Figure 8: Results of the spatial distribution of elements in the sample of the SFA jacket after long-term aging at a temperature of 600°C: (a) test area; (b) Ni; (c) Ti; (d) Fe; (e) Cr; and (f) C.

In order to characterize the oxide layer formed after long-term annealing in air, electron microscopic studies of the oxidized samples were carried out. Figure 9 shows the structure of the oxide layer of the nonirradiated sample of steel 12Cr18Ni10Ti. The two sublayers are clearly traced. It can be seen that the upper layer are a separate crystallites interconnected by thin oxide layers. The top loose layer can be separated from the bottom even with little effort. At the same time, the second thin layer appears to be denser and well adhered to the matrix.

Figure 9: The structure of the scale formed after long-term annealing at a temperature of 600°C.

Analysis of the electron microscopic image of the Kh16N15M3B steel sample (from a fuel cladding shell) subjected to long-term annealing at a temperature of 600°C shows that the oxide layer on its surface is two layered similar to 12Cr18Ni10Ti steel. The difference is only in the thickness of these layers.

Analysis of the chemical composition of the layers showed that the upper layer consists mainly of iron oxides, while the lower one consists of chromium and nickel oxides [17].

In order to determine the composition of the oxide layer, a phase analysis was performed on the surface of steel samples after annealing in argon and air. Identification of the reflection peaks showed the presence of iron oxides such as Fe3O4 (magnetite) and Fe2O3 (hematite). The relative percentage of the volume fraction of iron oxides Fe3O4 to Fe2O3 for irradiated and nonirradiated samples of the FA jacket after annealing at 400°C was about 50%, and, at 600°C, about 20 and 80%, respectively. On the diffractograms, along with the lines of iron oxides, -Fe lines are observed with increased lattice parameters, which most likely are the body-centered cubic lattice of iron with dissolved oxygen. In this case, the transformation of iron is caused by the aging of the material.

The irradiated samples cut from the FA jacket of the BN-350 reactor in the sections of –275 and +175 mm from the core center and annealed for 7000 hours at a temperature of 400°C in argon were also investigated. It has been established that in the structure of the near-surface layer of steel the - and -phase of iron are prevailed. In the sample cut from the point of +175 mm, a large amount of -Fe with dissolved oxygen is observed, which indicates the structure-phase changes in the surface layer of steel. At the same time, the phase analysis of the initial irradiated but not annealed samples showed an insignificant -Fe content, which can be explained by the formation of both -martensite during the reactor irradiation and a ferritic layer as a result of coolant effect during fuel assembly operation [18].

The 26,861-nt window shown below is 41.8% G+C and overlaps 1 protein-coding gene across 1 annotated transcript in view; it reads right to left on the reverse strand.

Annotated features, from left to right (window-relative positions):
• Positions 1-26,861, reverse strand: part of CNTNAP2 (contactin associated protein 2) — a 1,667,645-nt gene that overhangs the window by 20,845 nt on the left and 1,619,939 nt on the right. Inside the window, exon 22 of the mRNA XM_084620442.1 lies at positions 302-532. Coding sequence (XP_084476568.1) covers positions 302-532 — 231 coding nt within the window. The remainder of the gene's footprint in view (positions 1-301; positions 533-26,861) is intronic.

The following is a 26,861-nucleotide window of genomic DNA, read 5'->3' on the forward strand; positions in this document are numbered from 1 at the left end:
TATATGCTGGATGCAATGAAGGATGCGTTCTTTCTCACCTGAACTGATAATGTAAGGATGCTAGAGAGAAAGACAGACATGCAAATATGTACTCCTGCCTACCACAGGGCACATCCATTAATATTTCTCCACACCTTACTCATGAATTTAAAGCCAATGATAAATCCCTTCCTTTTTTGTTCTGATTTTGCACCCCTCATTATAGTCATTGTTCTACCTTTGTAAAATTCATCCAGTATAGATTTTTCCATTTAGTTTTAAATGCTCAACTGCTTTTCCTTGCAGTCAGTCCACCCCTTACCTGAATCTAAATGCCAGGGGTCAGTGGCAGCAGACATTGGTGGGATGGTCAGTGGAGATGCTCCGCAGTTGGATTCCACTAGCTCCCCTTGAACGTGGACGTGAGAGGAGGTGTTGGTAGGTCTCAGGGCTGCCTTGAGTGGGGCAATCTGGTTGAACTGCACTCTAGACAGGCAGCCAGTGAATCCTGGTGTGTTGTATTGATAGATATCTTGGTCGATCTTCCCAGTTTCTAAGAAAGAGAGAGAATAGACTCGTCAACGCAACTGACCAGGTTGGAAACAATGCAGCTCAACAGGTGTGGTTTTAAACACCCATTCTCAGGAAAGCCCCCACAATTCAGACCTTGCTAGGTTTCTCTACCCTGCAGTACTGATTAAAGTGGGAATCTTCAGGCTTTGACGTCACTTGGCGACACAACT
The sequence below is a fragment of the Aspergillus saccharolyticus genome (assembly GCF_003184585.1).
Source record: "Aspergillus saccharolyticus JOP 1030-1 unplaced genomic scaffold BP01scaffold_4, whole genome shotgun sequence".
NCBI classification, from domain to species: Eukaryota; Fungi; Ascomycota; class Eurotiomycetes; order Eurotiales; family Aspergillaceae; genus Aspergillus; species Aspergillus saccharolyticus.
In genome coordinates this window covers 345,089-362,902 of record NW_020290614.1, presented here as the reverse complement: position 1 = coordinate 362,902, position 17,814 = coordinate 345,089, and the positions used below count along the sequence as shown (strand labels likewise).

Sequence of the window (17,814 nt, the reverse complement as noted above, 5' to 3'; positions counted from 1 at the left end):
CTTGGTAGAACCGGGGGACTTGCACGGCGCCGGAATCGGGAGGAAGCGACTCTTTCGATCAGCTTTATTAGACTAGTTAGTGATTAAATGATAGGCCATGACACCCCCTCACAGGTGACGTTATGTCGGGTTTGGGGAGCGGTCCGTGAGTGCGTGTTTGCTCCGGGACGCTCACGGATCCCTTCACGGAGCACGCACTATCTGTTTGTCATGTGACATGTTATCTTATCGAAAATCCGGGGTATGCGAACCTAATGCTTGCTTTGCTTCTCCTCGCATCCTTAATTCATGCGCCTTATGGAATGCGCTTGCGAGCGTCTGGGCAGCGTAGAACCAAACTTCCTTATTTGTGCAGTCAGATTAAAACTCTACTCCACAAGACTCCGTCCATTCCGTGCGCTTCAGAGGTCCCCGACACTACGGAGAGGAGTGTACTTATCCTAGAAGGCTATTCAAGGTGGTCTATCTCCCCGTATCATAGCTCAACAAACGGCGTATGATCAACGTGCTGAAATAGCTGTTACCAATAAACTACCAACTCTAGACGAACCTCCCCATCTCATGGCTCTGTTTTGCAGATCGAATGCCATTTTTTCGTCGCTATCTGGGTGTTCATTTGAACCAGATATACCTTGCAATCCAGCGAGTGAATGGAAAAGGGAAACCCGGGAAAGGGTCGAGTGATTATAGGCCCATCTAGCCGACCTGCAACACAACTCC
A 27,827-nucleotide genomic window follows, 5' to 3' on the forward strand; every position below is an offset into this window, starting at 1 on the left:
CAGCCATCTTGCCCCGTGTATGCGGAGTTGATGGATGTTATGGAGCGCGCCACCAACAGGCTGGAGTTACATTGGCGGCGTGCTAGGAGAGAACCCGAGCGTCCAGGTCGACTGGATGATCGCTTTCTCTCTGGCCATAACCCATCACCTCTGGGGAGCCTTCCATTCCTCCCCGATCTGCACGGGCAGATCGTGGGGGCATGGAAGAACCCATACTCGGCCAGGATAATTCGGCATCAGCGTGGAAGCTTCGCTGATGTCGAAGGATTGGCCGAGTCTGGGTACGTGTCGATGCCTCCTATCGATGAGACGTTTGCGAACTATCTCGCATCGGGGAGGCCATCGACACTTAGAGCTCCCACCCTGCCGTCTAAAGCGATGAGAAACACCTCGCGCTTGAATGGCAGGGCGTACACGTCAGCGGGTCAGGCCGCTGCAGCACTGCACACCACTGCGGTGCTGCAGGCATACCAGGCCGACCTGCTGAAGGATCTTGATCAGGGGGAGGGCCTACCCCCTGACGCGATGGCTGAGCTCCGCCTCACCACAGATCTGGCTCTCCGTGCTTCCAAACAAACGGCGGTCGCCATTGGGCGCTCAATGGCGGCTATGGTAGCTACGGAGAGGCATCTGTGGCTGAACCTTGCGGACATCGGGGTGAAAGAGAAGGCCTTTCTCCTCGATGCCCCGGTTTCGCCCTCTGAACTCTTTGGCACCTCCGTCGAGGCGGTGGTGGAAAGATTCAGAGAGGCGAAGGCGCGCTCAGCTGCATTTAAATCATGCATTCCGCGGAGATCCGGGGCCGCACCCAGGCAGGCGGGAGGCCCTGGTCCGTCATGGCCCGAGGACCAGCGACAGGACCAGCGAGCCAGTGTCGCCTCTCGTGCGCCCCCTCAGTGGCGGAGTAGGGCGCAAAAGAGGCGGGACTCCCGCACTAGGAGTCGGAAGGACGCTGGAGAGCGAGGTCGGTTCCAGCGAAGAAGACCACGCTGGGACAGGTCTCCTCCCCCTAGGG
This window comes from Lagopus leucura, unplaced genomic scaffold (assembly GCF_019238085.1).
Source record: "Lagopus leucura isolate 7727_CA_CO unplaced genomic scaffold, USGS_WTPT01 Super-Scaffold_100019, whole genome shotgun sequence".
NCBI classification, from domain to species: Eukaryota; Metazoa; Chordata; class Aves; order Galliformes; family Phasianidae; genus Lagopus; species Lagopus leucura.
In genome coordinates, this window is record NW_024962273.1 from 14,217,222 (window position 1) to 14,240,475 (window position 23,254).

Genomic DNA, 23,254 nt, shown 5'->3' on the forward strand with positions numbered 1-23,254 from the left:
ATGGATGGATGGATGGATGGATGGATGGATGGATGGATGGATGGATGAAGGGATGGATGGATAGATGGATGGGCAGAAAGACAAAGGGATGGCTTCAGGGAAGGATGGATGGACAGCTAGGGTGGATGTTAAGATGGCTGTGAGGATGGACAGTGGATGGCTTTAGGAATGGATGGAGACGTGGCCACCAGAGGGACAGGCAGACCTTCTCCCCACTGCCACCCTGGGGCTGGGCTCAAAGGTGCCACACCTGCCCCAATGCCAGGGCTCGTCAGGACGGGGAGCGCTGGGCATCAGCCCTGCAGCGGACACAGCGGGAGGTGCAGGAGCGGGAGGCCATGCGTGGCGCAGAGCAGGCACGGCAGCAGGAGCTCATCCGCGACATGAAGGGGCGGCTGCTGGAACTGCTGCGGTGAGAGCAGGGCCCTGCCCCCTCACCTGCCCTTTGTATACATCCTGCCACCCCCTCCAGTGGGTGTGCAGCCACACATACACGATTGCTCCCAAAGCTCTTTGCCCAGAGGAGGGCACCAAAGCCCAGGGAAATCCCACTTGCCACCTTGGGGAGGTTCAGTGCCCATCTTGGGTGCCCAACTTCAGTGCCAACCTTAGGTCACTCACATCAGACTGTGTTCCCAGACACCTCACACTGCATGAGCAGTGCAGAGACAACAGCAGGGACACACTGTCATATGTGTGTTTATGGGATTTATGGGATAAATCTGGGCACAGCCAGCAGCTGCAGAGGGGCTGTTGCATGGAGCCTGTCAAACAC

4. Forecasting the Fuel Assembly Behavior under Long-Term Storage Conditions

To forecast the corrosive behavior of a material, it is necessary to determine the dependence of the specific increase in the mass of the sample on the time of testing. In this regard, the available experimental dependences of the change in the sample mass on time, shown in Figures 24, were rearranged in logarithmic coordinates. It turned out that the corrosion rate of these samples is well described by power dependence, and the experimental points fit satisfactorily on the straight line in logarithmic coordinates. Empirical formulas that satisfactorily describe an increase in the specific gravity of the material depending on the time of thermal aging have been found (Table 2).

Table 2: The results of processing the experimental curves of oxidation kinetics.

Based on obtained aspects, the specific amount of corrosion products G is determined for any test time τ and the average corrosion rate K. Estimates showed that the corrosion rate during the experiment for an irradiated and nonirradiated sample of the FA jacket at 600°C was 11·10−5 and 8·10−5 mg/(cm2·h), and at 400°С, 2.6·10−5 and 1.5·10−5 mg/(cm2·h), respectively.

Equations (1)–(6), from Table 2, allow constructing the oxidation kinetics curve (Figure 10) and calculating the corrosion rate of irradiated and nonirradiated samples over 50 years. In the calculations, it was assumed that there are 8760 hours in one year.

Figure 10: Kinetics of oxidation of FA jacket samples of BN-350 reactor under the temperatures of 400°С for 50 years.

According to the assessment data, the specific weight increment of the FA jacket samples after thermal aging for 50 years at 400°C was 0.5 mg/cm2 for irradiated samples, and 0.3 mg/cm2 for nonirradiated samples. The specific weight increment of the irradiated samples at 600°C was 17% more than that of the nonirradiated ones, and at 400°C, 60% more.

To test the accuracy of corrosion behavior forecasting, the annealing of both FA jacket samples and fuel cladding was continued at a temperature of 400°C for up to 11800 hours. The results of the test showed that the experimental data (points) satisfactorily coincide with the calculated values (curves).